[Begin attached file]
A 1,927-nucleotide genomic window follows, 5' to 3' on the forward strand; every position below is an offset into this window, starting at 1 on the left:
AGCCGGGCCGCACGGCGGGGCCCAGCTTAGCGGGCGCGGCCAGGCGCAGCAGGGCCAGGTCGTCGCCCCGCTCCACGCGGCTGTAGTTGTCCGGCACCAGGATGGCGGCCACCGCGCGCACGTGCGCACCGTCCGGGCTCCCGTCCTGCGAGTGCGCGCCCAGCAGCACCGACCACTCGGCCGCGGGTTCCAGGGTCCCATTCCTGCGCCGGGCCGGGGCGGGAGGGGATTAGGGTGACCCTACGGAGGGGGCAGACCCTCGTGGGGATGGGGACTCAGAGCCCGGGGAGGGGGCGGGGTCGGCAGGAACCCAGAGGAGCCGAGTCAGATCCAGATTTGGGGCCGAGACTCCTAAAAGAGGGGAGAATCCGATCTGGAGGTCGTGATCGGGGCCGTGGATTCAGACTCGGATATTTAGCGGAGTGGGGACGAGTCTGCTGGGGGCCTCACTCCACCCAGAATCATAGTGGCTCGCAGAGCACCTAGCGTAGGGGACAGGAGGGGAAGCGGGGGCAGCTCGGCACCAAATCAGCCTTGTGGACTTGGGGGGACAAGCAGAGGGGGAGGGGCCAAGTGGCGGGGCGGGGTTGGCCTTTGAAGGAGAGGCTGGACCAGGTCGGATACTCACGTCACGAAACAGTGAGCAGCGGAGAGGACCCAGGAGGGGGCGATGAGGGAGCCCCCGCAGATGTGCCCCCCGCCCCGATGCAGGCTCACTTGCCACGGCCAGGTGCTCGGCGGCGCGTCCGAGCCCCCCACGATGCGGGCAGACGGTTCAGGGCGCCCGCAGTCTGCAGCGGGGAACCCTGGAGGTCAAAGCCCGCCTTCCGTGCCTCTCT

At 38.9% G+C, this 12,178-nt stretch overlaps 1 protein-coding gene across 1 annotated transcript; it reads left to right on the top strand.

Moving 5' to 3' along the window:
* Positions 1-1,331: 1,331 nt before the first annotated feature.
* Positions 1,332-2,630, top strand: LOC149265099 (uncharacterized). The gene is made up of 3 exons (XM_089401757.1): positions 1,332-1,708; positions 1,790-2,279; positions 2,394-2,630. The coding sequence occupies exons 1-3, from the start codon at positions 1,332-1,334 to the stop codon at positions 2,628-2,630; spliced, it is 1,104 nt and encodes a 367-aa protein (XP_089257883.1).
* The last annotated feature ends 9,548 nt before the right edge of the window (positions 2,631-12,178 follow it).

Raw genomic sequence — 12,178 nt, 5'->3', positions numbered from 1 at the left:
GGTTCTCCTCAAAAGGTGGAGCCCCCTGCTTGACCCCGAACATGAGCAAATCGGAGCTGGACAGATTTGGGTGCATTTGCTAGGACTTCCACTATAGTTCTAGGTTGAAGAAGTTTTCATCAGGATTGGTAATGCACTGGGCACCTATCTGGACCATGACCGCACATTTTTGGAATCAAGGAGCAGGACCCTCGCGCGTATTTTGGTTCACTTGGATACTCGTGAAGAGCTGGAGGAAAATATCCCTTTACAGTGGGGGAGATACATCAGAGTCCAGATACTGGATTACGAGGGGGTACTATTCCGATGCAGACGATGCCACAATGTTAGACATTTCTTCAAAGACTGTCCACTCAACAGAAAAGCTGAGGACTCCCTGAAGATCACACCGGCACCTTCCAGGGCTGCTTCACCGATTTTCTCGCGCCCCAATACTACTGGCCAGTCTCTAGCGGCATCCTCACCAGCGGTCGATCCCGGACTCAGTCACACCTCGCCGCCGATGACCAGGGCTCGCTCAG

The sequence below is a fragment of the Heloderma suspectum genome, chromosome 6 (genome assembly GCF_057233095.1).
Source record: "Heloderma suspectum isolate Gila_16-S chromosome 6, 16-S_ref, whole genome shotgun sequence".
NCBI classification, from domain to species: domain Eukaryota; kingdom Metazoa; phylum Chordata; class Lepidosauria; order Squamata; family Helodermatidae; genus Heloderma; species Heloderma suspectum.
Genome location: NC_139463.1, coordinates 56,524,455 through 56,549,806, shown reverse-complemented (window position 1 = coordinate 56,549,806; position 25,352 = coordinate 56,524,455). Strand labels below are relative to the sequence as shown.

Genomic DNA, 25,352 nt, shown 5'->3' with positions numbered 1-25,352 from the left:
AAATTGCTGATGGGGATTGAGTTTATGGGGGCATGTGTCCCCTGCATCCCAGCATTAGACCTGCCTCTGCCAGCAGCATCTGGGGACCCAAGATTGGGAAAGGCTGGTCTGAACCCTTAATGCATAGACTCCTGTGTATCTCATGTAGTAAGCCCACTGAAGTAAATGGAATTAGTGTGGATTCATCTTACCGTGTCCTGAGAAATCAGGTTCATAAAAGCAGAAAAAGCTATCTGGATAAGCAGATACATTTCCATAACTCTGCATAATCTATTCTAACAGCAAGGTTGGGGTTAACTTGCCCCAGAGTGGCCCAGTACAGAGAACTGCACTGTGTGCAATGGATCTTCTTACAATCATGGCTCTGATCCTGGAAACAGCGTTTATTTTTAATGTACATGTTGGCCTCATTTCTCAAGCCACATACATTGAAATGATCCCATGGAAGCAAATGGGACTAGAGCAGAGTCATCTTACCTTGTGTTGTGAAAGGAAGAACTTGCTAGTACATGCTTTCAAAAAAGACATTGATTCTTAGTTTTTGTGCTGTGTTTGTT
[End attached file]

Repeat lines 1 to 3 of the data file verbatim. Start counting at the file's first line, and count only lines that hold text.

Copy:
A 1,927-nucleotide genomic window follows, 5' to 3' on the forward strand; every position below is an offset into this window, starting at 1 on the left:
AGCCGGGCCGCACGGCGGGGCCCAGCTTAGCGGGCGCGGCCAGGCGCAGCAGGGCCAGGTCGTCGCCCCGCTCCACGCGGCTGTAGTTGTCCGGCACCAGGATGGCGGCCACCGCGCGCACGTGCGCACCGTCCGGGCTCCCGTCCTGCGAGTGCGCGCCCAGCAGCACCGACCACTCGGCCGCGGGTTCCAGGGTCCCATTCCTGCGCCGGGCCGGGGCGGGAGGGGATTAGGGTGACCCTACGGAGGGGGCAGACCCTCGTGGGGATGGGGACTCAGAGCCCGGGGAGGGGGCGGGGTCGGCAGGAACCCAGAGGAGCCGAGTCAGATCCAGATTTGGGGCCGAGACTCCTAAAAGAGGGGAGAATCCGATCTGGAGGTCGTGATCGGGGCCGTGGATTCAGACTCGGATATTTAGCGGAGTGGGGACGAGTCTGCTGGGGGCCTCACTCCACCCAGAATCATAGTGGCTCGCAGAGCACCTAGCGTAGGGGACAGGAGGGGAAGCGGGGGCAGCTCGGCACCAAATCAGCCTTGTGGACTTGGGGGGACAAGCAGAGGGGGAGGGGCCAAGTGGCGGGGCGGGGTTGGCCTTTGAAGGAGAGGCTGGACCAGGTCGGATACTCACGTCACGAAACAGTGAGCAGCGGAGAGGACCCAGGAGGGGGCGATGAGGGAGCCCCCGCAGATGTGCCCCCCGCCCCGATGCAGGCTCACTTGCCACGGCCAGGTGCTCGGCGGCGCGTCCGAGCCCCCCACGATGCGGGCAGACGGTTCAGGGCGCCCGCAGTCTGCAGCGGGGAACCCTGGAGGTCAAAGCCCGCCTTCCGTGCCTCTCT

At 38.9% G+C, this 12,178-nt stretch overlaps 1 protein-coding gene across 1 annotated transcript; it reads left to right on the top strand.